Don't date digitally, dummy

Jacob Commentary

Remember back when parents told their children not to talk to strangers, not to take anything from strangers, not to get in a vehicle with a stranger and especially to never go to a stranger’s house? Treat them politely, but you don’t know them and shouldn’t trust them.

Fast forward a few decades and Internet culture has literally subverted these principles and turned them into a very profitable online venture. It’s called online dating.

According to the Pew Research Center, 15 percent of American adults have used online dating sites and 5 percent of Americans in a committed romantic relationship say they met their partner through an online dating site. This is literally millions of people. Further Pew research shows that 59 percent of Americans think online dating is a good way to meet people. Only 23 percent of Americans in 2015 believe people on online dating sites are desperate compared to 29 percent in 2005.

It sounds like a great idea at first: Talk to people from afar, get to know them before you ever meet and potentially avoid having bad, embarrassing and outright creepy dates. Relationships have been turned into a game of online Russian Roulette called online dating and I would like to say, it sucks.

For some reason, random women have decided that their face with a Snapchat filter over it is somehow more attractive than just a shot of their face. No, it isn’t. Pictures of yourself in a hot costume on Halloween? That works fine, because it is Halloween. Putting a digital Minnie Mouse or a bumble-bee mask over your face isn’t cute. It is weird to browse through women that look like they have their faces painted like outdated cartoon characters because it makes you feel like you are surfing through a bunch of pre-teen girls.

Thanks to the nature of the Internet, dating has been boiled down to a lot of superficial aspects and because of this, people lie on their profiles. According to research conducted by Catalina L. Toma, an assistant professor in the department of communication arts at the University of Wisconsin-Madison, about 81 percent of people misrepresent their height, weight or age in their online profiles. Now, a bit of embellishment is not a big deal. A little white lie about a few inches, pounds or years is excusable. It is almost expected. But when the 35-year-old person online turns out to be a 55-year-old person in real life they are no longer telling little white lies and probably can’t be trusted. If your profile says 5 feet, 7 inches and you are actually 5 feet, 5 inches, it isn’t a big deal, but if your profile says you weigh 140 pounds but your actual weight is 240 pounds, the lie is being taken to a whole new level.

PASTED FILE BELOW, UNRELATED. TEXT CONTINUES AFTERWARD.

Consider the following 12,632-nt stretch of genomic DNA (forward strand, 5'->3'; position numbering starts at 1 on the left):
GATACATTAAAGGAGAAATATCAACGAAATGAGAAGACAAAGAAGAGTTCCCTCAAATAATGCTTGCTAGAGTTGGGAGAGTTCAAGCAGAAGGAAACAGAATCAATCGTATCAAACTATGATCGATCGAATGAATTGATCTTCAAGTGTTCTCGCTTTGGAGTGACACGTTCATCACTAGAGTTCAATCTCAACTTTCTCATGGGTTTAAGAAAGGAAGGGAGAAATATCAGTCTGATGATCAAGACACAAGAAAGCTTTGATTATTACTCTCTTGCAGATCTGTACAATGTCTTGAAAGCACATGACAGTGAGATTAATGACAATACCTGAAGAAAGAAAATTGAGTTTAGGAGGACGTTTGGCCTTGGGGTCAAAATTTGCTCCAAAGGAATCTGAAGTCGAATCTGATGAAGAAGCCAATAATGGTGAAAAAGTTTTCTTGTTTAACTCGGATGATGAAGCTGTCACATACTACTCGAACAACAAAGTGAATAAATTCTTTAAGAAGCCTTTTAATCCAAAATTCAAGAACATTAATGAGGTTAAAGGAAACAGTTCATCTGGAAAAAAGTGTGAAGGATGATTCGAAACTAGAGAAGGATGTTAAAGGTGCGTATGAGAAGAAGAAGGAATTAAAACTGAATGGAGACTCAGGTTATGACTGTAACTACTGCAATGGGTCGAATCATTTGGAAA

Now, lets think about this for a minute. Trust and honesty are two of the most important pillars of a strong relationship. If you’re building an entire relationship off of lies from the first moment the foundation is flawed, and structures with poor foundations rarely stand the test of time.

These are not the only drawbacks. eHarmony, one of the oldest and most popular dating sites, flat out refuses to match you with anyone if you’re gay. There are also numerous claims online of eHharmony refusing to match atheists because of their lack of belief in god. eHarmony claims it is due to the matching algorithms and nothing more. But I have personally been rejected by eHarmony five times, and the only category I have filled out consistently is the religion preference. Take that as you will.

And finally, according to Pewresearch.org, 43 percent of people who use online dating sites have never actually gone on a date with someone they met on these sites. This means that two-out-of-five people on dating sites are there to do what? Just check out the scenery? Seems like a huge waste of the other patrons’ time. So theoretically, you could be messaging a person or multiple people that don’t even check their accounts. Isn’t screaming into a void lovely? Doesn’t it make you feel so good? Yeah, me neither.

I can’t tell you the number of times I’ve had a long correspondence end with no reason given. I understand it is the Internet and a lot of people think there are no consequences for online actions, but there are. There are people with real emotions attached to those profiles. At least tell someone that you’ve met somebody else.

People turn to online dating for various reasons. Some people don’t have the time to meet anyone in real life, some people like the variety of options and some people, like me, do it because they are painfully awkward around the opposite sex and have a hard time approaching them.

There are people out there seriously trying to find someone online. Some people succeed, some don’t and some are certainly driven insane, but maybe more people should consider these things before they get involved and make everything harder for the rest of us.

Obviously experiences online will vary from person to person. The numbers are not all negative and some people do have positive and successful experiences. Maybe online dating is great for some people but it isn’t for me. I will stick to bookstores, coffee shops, concerts and school.


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